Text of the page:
The Toyota Avalon has been the brand’s flagship in the US for almost 30 years, but now Toyota has decided to move in a different direction, which sees the Avalon disappear. In its place we have the 2023 Crown, a high-riding sedan that will change what you expect from a sedan. It’s no secret that sedans are not as desirable as crossovers, so it makes sense that Toyota tries to combine the attributes of both a sedan and crossover for the Crown. Will buyers gravitate towards it? We’ll have to see once it goes on sale in early 2023.
The Crown badge may seem new to most buyers, but the nameplate has been around since 1955 in Japan. Compared to the Camry, the Crown is 3.7-inches taller. That extra height makes getting in and out of the Crown easier than a traditional sedan and also satisfies buyer’s desires to ride higher. In terms of styling, the Crown looks like nothing else in the brand’s current lineup. Toyota says that it paired up a seasoned designer with a younger designer to come up with the bold styling. The two-tone paint was something that the younger designer wanted.
The Crown is a hybrid-only affair, with two hybrid powertrain options. The XLE and Limited trim levels get a naturally-aspirated 2.5-liter four-cylinder that’s mated to three electric motors, to give it 236 horsepower. The base powertrain is mated to a continuously variable transmission that powers the front wheels. The rear axle gets its own electric motor giving the Crown all-wheel drive, but it only comes online when extra traction is needed. The base powertrain is adequate, but not punchy enough to give it impressive a 0-60 time at 7.6 seconds. The good news is that the base powertrain has a combined EPA rating of 41 mpg.
The better powertrain is the new Hybrid Max system that’s only available in the Platinum. The powertrain mates a turbocharged 2.4-liter four-cylinder to two electric motors to generate a combined 340 horsepower and 400 pound-feet of torque. Unlike the base powertrain, the Hybrid Max system always has the rear electric motor engaged. The good news is that the Hybrid Max system is mated to a six-speed automatic transmission instead of a CVT. With that extra power, the Crown can accelerate from 0-60 mph in 5.7 seconds, but its combined fuel economy slips to 30 mpg. In addition to the power boost, the Platinum trim level also adds adaptive dampers to make it more fun to drive on those curvy roads.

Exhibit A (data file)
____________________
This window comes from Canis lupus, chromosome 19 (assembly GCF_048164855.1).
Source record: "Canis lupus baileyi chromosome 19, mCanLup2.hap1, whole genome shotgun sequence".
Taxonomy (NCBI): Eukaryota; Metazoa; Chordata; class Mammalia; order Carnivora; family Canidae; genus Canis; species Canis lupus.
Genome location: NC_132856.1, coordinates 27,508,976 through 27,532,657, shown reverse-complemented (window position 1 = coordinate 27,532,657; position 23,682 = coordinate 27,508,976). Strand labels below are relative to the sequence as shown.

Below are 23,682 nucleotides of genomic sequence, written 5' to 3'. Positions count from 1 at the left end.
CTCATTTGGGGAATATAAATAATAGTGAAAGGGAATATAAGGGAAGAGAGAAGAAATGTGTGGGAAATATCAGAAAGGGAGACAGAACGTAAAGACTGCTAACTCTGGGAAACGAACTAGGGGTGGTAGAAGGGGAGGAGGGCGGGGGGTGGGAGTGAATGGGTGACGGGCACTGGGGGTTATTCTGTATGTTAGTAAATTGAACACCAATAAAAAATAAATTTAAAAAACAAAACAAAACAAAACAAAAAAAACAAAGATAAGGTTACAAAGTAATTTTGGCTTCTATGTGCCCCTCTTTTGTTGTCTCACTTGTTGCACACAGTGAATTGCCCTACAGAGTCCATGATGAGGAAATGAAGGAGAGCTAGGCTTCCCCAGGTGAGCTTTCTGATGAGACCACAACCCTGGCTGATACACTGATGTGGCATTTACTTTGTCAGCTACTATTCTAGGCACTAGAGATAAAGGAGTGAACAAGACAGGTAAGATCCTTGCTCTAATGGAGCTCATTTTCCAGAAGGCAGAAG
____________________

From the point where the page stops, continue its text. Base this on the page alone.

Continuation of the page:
After testing out both powertrains, the base powertrain is adequate and can easily get the Crown up to speed. Not surprisingly, the Hybrid Max is the more exciting option with its extra power and better sounding four-cylinder. We wouldn’t call either Crown fast, but the Hybrid Max is easily the one to choose if you want to have a bit more fun. Since the Crown’s ride height is only slightly taller than the Camry, it’s no surprise that the Crown feels more like a sedan than a crossover on the road. The high-riding sedan feels planted to the road with the adaptive suspension, since body-roll is reduced in Sport S Plus mode.
Inside the Crown’s cabin is not as bold as the exterior. Everything is laid out well, without any flashy parts, like Piano Black trim that seems to be the norm now. The cabin is wrapped in high quality materials, but it doesn’t feel as premium as the Platinum’s $50k price would suggest. There’s a bit more hard plastic than we’d expect. On the center of the dashboard there’s a 12.3-inch touchscreen and there’s an additional 12.3-inch digital screen in front of the driver. The infotainment system features Toyota’s new Audio Multimedia system, which is a massive improvement over the old Entune system. The new system has clear graphics and is responsive.
In terms of safety, the Crown comes standard with Toyota Safety Sense 3.0, which is the latest version of Toyota’s suite of driver assistance features. The suite includes automatic emergency braking with pedestrian and cyclist detection, lane-departure warning, lane-keeping assist, blind-spot monitoring, adaptive cruise control and automatic high beams. A new Proactive Driving Assist feature helps the Crown maintain a distance between pedestrians and cyclists.
The pricing for the 2023 Toyota Crown starts at $41,045 for the base Crown XLE, including destination. The Limited trim level starts at $46,595 and the Platinum is priced at $53,445.
At the end of the day, the Crown is a worthy successor to the Avalon. It’s fresh take on what you expect from a sedan helps it stand out and its standard hybrid powertrains provide the efficiency that buyers want. Will buyers see the Crown as anything other than a big sedan? Only time will tell, but kudos to Toyota for trying something new.
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